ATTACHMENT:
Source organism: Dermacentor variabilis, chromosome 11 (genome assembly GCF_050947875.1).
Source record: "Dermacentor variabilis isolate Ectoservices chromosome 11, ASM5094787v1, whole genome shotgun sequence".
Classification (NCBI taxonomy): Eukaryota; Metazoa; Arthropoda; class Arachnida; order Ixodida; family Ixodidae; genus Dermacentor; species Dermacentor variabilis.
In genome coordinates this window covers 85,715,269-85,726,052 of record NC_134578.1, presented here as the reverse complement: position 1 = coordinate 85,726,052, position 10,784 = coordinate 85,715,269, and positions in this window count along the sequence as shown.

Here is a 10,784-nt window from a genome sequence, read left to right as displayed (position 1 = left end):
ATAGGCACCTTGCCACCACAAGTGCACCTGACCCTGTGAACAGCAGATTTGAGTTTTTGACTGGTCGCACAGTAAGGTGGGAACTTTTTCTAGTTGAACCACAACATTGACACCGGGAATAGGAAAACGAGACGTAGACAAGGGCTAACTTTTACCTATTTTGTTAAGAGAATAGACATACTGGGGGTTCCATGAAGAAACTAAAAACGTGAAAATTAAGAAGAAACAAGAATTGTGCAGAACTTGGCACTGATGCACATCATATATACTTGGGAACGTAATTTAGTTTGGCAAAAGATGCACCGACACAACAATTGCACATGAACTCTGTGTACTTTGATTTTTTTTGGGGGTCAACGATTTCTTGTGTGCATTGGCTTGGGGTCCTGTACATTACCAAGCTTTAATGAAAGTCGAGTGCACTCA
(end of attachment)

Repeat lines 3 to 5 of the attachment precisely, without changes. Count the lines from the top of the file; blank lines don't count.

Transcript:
Classification (NCBI taxonomy): Eukaryota; Metazoa; Arthropoda; class Arachnida; order Ixodida; family Ixodidae; genus Dermacentor; species Dermacentor variabilis.
In genome coordinates this window covers 85,715,269-85,726,052 of record NC_134578.1, presented here as the reverse complement: position 1 = coordinate 85,726,052, position 10,784 = coordinate 85,715,269, and positions in this window count along the sequence as shown.

Here is a 10,784-nt window from a genome sequence, read left to right as displayed (position 1 = left end):